COMMON MISCONCEPTIONS: AIRCRAFT DE-ICING EXPLAINED

aircraft de-icing

The average traveler knows that there are pre-flight operations that need to be carried out for safety. One such activity is aircraft de-icing. Many people are very confused about the necessity and frequency of this process, which creates unnecessary worry. Keep reading to dispel aircraft de-icing myths.

Icy Conditions

Aircraft de-icing doesn’t only occur in the winter months. Aircraft travel at a height of 36,000 – 40,000 feet, where the temperature is much different than on the ground. At that altitude, the temperature can be less than 30 degrees Fahrenheit. Water vapor in the air can cause droplets to collect on an aircraft, at such cool temperatures the droplets can freeze.

Location & Timing

De-icing doesn’t take place until the aircraft has already been boarded. Once de-icing fluid has been applied, the “hold over” time begins. Hold over time refers to the length of time it takes for an aircraft to accumulate snow or ice after the initial treatment. Boarding can take up to 45 minutes on larger aircraft, by de-icing after boarding the hold over time is significantly reduced.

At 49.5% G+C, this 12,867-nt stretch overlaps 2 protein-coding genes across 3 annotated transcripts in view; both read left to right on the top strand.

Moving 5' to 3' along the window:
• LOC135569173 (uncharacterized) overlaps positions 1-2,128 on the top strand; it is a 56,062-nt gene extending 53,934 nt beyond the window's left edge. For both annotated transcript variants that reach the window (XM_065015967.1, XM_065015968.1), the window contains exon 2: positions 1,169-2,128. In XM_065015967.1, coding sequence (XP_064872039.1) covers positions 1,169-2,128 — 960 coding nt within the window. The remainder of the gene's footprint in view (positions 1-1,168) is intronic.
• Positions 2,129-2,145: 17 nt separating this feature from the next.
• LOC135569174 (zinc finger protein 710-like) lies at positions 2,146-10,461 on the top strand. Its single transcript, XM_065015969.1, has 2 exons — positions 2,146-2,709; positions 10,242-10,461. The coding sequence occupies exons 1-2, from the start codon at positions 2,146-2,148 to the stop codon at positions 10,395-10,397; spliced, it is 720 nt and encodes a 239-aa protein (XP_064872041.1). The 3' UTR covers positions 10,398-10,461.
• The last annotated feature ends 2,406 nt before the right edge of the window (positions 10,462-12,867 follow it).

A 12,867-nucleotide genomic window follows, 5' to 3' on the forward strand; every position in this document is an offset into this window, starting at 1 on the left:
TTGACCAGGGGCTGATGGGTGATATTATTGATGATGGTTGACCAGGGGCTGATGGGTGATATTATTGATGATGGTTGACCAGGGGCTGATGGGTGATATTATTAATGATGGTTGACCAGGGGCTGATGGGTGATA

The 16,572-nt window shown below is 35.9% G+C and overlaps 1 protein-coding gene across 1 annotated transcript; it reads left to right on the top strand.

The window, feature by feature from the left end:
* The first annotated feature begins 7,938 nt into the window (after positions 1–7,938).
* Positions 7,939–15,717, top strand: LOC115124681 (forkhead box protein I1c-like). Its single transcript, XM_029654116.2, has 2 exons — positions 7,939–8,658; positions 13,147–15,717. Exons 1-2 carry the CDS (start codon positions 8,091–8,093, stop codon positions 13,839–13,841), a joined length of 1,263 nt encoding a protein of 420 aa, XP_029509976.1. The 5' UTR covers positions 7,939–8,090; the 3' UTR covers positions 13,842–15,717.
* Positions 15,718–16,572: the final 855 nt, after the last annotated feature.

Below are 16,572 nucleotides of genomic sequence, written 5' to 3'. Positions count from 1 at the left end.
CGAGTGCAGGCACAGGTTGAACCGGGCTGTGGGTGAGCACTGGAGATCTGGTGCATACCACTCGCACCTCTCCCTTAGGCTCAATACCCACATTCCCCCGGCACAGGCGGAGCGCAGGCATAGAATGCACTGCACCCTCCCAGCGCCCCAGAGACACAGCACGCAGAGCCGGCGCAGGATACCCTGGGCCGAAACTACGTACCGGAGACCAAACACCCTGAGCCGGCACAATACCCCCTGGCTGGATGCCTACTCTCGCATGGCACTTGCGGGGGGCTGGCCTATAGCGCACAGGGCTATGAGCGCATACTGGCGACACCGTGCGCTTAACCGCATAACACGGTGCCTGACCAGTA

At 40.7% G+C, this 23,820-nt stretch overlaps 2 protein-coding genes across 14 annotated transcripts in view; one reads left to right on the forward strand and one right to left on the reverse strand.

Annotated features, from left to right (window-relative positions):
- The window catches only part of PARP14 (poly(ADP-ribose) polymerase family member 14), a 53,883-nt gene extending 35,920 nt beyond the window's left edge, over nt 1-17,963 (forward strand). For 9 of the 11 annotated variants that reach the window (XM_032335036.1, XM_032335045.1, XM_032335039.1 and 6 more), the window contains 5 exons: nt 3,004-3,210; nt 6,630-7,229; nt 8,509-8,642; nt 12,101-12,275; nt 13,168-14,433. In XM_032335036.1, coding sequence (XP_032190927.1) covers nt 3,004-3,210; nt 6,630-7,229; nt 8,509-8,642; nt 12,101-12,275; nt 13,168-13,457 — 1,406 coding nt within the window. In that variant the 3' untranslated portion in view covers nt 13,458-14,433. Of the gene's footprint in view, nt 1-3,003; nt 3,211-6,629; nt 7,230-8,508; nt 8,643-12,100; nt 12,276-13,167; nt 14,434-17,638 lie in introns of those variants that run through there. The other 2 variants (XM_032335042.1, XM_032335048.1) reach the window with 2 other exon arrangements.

De-icing typically takes place on a designated de-ice pad. The de-ice pad is set-up with drainage to prevent excess de-icing and anti-icing from getting into storm drains. Reservoirs are put in place to collect the excess. The de-ice pad has plenty of room around it, providing easier access to the ground crew applying the de-icing agents.

Safety Concerns

The fumes created by de-icing agents are not hazardous to the ground crew or aircraft passengers. The smell from the de-icing and anti-icing agents can sometimes smell similar to maple syrup. Due to the strong smell, some pilots temporarily disable the ventilation system.

The last commercial aircraft crash due to icing was in 1994 in the US. In response to ice-caused accidents, the FAA updated airworthiness directives. Aircraft are required to go through necessary steps to de-ice before flight. Aircraft manufacturers include better anti-icing systems in modern aircraft. Aircraft are grounded if internal de-icing systems are not fully operational.